I was wondering what’s an average rate to charge per hour for private English speaking practice in Taipei? I’m an American with a M.A. and tons of experience but first time doing this in Taiwan and would love to know what the range in rates is and what’s the standard.
Charge however much you think you’re worth. But if the student can’t recognize the “tons of experience” you have, you probably won’t find anyone willing to pay your rate. Try $1,000/hour to test the waters.
That sounds about right, assuming a very short trip or online. The only tutoring gig I currently have is $700/hour (actually $1050 for 90 minutes), but it’s online, and has been on and off (lots of off!) for around ten years now. That’s the same rate I charged in Tainan over twenty years ago, and I certainly would ask more from a new job these days.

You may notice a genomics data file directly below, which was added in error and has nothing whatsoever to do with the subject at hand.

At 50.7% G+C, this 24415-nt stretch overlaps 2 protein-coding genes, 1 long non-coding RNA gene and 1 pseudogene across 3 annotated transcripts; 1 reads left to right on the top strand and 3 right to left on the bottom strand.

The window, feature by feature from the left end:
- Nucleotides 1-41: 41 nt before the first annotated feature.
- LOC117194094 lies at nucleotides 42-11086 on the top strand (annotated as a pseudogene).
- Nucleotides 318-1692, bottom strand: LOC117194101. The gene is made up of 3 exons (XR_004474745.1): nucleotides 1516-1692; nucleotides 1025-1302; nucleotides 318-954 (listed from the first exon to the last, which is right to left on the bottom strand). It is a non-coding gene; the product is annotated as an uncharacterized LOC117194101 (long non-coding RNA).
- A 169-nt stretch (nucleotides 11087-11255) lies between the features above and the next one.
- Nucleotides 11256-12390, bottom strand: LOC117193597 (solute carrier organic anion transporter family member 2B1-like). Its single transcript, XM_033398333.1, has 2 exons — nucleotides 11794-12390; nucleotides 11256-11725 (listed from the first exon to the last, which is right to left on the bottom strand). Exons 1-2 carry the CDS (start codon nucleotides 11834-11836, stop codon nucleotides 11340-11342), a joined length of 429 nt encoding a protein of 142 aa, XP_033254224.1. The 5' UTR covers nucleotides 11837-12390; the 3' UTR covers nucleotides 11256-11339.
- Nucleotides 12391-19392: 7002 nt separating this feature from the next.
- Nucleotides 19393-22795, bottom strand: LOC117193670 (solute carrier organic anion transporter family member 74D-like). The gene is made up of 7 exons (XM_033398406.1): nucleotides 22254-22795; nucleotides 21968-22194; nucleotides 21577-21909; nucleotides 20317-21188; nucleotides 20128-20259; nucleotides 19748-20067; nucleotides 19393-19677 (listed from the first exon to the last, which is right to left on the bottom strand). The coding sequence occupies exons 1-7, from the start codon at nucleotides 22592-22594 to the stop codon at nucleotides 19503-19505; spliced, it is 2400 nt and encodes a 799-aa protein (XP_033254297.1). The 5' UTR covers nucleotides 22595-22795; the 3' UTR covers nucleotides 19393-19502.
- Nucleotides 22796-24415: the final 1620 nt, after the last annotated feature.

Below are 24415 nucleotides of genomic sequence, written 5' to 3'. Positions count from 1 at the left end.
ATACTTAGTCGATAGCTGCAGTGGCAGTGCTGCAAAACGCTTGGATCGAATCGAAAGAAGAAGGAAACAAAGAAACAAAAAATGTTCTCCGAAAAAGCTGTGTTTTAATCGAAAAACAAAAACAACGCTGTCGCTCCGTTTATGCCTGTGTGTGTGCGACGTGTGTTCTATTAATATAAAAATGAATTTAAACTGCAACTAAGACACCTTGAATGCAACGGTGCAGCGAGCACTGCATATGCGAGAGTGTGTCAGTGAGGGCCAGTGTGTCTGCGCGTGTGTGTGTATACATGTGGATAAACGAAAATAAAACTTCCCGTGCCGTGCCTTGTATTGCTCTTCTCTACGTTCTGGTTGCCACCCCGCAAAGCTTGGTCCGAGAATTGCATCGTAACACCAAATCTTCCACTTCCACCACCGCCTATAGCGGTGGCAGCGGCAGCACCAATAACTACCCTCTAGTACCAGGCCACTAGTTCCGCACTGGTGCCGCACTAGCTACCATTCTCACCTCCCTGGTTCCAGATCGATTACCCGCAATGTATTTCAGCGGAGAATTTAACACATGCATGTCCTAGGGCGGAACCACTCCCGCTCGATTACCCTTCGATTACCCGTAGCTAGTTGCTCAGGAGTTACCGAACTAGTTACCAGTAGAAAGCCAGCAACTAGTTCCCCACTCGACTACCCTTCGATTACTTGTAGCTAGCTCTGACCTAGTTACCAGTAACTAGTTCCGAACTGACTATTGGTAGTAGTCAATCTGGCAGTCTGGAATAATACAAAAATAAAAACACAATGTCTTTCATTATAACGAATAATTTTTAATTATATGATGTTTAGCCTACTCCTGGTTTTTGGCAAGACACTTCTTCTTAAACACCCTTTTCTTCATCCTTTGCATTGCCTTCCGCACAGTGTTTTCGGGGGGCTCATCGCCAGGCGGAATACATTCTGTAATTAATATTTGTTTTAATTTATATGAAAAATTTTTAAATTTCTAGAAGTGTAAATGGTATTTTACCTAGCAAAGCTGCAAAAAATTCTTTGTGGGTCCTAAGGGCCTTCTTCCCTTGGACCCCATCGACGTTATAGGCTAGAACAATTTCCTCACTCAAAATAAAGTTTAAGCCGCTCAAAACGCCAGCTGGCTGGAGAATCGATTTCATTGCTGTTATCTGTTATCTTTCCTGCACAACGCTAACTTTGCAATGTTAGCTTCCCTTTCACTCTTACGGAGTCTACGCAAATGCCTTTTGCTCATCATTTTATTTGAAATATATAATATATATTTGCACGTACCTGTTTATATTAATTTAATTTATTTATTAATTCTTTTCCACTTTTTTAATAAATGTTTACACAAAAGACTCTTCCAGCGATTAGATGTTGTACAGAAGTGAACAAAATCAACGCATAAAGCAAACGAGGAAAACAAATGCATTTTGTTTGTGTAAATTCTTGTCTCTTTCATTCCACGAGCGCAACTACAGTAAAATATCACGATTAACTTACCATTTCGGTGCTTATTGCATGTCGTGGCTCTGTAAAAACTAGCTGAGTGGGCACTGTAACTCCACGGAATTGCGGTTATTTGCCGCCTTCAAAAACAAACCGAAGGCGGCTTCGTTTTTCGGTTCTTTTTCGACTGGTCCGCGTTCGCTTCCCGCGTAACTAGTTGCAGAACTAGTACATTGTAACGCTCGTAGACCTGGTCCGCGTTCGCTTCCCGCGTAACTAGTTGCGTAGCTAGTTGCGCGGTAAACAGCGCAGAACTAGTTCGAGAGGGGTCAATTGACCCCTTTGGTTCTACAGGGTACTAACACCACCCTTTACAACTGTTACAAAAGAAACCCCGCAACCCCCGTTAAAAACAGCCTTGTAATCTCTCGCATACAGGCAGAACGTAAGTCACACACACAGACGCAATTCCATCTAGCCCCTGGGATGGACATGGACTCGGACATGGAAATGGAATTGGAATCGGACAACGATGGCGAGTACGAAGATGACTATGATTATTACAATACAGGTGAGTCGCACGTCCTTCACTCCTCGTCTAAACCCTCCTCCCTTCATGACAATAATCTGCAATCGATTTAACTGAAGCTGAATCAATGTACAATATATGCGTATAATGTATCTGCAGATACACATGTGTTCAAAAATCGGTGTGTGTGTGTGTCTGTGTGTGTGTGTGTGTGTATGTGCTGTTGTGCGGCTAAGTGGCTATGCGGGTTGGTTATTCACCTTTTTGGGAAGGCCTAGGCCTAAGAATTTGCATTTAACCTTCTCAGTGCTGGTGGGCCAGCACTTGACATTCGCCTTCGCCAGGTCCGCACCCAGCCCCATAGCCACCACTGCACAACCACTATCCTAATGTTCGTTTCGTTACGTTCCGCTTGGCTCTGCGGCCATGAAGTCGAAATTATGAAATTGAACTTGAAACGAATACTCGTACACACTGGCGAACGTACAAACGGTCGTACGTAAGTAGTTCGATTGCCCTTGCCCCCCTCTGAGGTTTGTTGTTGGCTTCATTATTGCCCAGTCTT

Covid kind of dried up a lot of this stuff … I think I suggested $1500/hour, for two hours, for one possible student, because it was a heck of a trip. The student said no and I was fine with that: the time spent going back and forth wouldn’t have been worth it for me.
I’d consider distance and “bulk” for the money: for example, $1000 per hour, or $1800 for two hours.
An American with an M.A. in…
TEFL? Education? Charge more.
An American with an MA in something useless, like waste management, charge less.
Not knowing you cannot actually weigh experience on a scale to see how many tons you have: charge less.
If you have experience that applies: charge more.